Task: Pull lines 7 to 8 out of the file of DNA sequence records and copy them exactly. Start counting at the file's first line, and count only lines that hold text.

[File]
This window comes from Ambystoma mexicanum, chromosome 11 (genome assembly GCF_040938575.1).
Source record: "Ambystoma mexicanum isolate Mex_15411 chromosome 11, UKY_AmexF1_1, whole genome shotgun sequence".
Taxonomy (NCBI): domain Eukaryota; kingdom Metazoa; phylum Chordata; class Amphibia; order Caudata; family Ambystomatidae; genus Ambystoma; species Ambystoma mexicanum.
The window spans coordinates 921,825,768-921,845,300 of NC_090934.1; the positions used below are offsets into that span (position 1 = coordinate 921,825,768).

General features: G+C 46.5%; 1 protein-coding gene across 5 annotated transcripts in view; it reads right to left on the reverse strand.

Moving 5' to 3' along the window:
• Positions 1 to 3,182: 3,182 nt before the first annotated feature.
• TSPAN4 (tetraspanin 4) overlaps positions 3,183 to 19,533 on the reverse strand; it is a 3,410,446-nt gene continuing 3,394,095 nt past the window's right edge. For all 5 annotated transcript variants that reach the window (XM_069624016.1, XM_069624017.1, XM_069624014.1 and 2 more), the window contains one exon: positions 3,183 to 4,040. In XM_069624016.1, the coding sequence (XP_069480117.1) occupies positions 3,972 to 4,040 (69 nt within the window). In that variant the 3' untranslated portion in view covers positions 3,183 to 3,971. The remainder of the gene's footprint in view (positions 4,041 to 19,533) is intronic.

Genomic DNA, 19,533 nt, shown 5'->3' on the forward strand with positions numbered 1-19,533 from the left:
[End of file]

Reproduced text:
• Positions 1 to 3,182: 3,182 nt before the first annotated feature.
• TSPAN4 (tetraspanin 4) overlaps positions 3,183 to 19,533 on the reverse strand; it is a 3,410,446-nt gene continuing 3,394,095 nt past the window's right edge. For all 5 annotated transcript variants that reach the window (XM_069624016.1, XM_069624017.1, XM_069624014.1 and 2 more), the window contains one exon: positions 3,183 to 4,040. In XM_069624016.1, the coding sequence (XP_069480117.1) occupies positions 3,972 to 4,040 (69 nt within the window). In that variant the 3' untranslated portion in view covers positions 3,183 to 3,971. The remainder of the gene's footprint in view (positions 4,041 to 19,533) is intronic.